This post is taken from my K12 Online Conference presentation, “What If the Story Changed?”  Access the presentation here.

 What If:  The Classroom

Is the notion of a classroom an absolute in education?  What if the classroom wasn’t the classroom?

At least as we think of it today…

Are there new ways of addressing where students learn?  Is that all we can offer students? (Picture of typical classroom).

With all the new technologies at our disposal, are there new what if ways of transitioning this space to something more expansive and more contemporary?

What if we rethought classrooms, and schools, as learning spaces, where technology was not integrated but just part of the fabric of what learning is?

What if learning extended beyond the physical brick and mortar experiences?  (Enter:  picture of kids using computers on wireless bus).

For example, what if buses were wireless, and gave kids access to classes?

What if classes were developed for buses?

What if schools looked toward locations other than school to understand how learning occurred?

What if schools recognized the value of third places as valid locations of learning?

And what if we rethought our learning spaces, what if they were colorful, resource rich, filled with adult mentors, and truly enabled students to explore their passions, like YouMedia in Chicago, Illinois.

What if digital spaces took their rightful place alongside our traditional physical spaces as learning locations?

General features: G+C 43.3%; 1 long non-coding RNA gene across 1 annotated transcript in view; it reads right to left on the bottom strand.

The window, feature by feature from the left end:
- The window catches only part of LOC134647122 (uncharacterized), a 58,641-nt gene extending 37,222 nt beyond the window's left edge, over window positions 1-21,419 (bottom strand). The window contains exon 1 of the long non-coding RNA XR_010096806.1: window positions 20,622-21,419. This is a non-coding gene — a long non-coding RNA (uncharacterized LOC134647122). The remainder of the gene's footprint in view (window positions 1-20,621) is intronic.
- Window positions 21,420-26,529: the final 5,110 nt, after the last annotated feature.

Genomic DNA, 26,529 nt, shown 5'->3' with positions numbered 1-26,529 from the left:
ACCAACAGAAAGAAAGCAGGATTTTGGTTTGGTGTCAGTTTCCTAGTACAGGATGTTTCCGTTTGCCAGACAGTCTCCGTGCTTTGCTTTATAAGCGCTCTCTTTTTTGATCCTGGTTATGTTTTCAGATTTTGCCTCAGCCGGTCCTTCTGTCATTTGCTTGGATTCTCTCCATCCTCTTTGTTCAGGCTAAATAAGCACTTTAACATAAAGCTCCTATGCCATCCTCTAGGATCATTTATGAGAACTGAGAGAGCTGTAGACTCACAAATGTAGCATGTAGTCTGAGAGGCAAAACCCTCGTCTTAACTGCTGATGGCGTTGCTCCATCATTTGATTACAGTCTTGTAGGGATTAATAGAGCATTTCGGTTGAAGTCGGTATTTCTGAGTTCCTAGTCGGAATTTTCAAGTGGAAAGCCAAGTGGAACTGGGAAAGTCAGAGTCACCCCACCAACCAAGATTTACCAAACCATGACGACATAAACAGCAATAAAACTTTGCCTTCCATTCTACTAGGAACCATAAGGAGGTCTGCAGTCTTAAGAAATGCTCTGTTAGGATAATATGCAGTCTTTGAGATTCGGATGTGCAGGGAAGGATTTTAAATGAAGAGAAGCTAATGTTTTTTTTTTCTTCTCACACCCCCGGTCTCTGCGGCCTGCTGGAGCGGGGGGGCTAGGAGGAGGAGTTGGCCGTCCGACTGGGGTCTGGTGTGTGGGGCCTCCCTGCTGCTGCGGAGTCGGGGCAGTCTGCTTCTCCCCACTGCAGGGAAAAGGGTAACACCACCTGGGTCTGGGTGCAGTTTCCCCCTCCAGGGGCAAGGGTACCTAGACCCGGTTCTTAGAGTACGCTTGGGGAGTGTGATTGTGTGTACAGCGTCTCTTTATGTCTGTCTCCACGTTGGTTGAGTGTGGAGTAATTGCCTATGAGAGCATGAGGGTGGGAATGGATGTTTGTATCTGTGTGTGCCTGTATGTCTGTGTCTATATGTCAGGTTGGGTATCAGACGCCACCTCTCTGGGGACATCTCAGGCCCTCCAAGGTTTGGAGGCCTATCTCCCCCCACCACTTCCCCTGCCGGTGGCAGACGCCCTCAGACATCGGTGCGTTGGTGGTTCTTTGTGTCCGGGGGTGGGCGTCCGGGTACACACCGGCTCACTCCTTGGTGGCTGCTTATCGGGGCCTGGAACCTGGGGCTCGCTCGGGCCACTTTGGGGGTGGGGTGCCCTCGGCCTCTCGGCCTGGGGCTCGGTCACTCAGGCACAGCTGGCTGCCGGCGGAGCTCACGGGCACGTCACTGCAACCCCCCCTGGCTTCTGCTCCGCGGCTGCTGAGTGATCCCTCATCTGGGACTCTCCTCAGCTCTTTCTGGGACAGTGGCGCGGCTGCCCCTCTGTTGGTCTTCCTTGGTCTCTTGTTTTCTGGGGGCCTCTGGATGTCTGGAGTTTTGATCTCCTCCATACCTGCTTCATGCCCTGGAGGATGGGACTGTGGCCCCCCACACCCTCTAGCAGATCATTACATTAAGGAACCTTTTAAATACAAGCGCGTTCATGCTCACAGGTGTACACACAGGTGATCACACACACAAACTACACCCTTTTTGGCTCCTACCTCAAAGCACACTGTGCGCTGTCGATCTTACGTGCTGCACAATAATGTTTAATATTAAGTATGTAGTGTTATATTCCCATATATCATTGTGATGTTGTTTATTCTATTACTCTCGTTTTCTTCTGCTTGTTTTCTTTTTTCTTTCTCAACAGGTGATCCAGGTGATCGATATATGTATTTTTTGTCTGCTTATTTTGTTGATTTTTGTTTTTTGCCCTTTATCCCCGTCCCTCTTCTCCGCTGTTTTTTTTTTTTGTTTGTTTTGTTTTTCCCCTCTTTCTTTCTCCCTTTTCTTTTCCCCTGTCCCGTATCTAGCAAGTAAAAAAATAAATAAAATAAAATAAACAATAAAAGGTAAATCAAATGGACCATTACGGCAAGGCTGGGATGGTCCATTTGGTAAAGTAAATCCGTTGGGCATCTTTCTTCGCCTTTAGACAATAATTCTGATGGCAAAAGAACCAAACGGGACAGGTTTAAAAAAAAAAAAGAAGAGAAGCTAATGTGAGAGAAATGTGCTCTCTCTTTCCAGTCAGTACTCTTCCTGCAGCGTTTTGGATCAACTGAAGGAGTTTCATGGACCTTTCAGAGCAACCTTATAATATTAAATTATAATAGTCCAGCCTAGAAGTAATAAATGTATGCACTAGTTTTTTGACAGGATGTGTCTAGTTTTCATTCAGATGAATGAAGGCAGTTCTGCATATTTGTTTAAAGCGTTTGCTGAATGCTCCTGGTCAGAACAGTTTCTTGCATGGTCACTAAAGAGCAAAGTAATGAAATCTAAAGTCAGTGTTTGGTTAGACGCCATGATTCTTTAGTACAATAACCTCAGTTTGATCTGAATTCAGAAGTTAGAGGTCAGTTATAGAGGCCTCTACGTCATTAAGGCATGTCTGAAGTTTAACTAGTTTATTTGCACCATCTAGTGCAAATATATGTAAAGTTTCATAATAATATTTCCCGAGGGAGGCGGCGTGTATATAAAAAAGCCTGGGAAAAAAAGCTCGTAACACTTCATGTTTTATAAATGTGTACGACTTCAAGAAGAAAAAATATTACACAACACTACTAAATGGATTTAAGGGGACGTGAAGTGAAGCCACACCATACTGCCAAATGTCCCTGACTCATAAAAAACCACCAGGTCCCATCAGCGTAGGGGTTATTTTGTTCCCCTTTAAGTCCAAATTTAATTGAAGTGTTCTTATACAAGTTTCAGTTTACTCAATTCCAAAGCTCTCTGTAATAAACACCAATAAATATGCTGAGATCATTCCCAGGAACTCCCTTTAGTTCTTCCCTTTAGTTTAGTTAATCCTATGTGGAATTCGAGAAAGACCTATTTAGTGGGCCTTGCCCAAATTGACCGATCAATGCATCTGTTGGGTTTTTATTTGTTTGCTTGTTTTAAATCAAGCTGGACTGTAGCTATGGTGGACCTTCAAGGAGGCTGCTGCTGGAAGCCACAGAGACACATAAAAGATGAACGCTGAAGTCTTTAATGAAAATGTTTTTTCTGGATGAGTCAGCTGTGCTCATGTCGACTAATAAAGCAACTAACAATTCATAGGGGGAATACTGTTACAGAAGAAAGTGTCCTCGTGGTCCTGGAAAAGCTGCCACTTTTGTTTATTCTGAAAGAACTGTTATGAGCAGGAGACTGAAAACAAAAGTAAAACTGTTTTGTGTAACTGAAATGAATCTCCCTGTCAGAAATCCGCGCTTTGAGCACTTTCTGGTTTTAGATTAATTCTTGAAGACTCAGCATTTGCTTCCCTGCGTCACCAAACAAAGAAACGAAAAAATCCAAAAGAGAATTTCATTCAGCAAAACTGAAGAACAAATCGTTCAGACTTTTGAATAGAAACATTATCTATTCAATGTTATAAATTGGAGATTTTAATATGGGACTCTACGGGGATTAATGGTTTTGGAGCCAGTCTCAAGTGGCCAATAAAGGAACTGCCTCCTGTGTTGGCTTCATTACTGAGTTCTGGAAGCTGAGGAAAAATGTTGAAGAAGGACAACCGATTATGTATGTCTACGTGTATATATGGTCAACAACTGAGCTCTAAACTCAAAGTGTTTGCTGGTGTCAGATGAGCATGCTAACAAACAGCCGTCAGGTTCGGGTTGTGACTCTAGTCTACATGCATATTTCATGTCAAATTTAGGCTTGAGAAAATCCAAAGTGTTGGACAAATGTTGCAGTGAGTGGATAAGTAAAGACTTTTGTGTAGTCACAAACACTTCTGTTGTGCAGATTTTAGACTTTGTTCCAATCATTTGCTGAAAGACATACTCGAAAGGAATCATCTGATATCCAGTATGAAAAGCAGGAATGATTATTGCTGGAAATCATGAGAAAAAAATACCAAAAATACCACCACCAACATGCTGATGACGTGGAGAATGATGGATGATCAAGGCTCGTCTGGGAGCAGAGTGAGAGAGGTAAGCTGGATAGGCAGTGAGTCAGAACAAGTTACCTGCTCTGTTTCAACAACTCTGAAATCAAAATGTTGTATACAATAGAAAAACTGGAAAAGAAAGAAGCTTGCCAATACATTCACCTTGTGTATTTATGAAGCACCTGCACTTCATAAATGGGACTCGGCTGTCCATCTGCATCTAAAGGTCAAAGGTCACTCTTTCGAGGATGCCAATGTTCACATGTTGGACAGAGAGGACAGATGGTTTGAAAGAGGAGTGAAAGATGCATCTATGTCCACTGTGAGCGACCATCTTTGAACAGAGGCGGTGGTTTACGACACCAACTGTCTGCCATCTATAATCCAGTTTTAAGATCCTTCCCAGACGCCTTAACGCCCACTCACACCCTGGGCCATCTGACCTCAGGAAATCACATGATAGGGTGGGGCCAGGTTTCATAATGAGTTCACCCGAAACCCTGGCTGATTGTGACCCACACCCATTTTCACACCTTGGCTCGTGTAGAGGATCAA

What if digital spaces where not just for posting assignments, calendar events, and documents but were for connecting learners?

What if digital spaces were more than just places for kids who were absent from class to get make up work?

What if digital spaces helped tell a new learning story, what if these spaces helped students tell their story, what if these spaces took advantages of the affordances of social media to shift a classroom to a learning space?

And what would happen if learning opportunities afforded by digital spaces were open for enrollment across the globe, such as this MOOC course, which represents a Massive Open Online Course?

What if you had choice of what resources you wanted to learn with, with people who had the same interests as you, and you could learn anytime, and finish the course with new understandings but with also a new network of people to continue to learn with?

What would happen, and what would learning look like, if 160 thousand people signed up for a course, with content available in 40 languages?

What if mainstream K-12 education fails to realize the potential of this type of learning?

They’ll be replaced.

Here is the online high school from George Washington University.

Here is the online high school from Stanford University.

What if thinking can help schools see the opportunities for developing new venues for learning, and make learning that is independent of time space and place a reality?

How would you begin developing that story?

 

Posted via email from David Jakes

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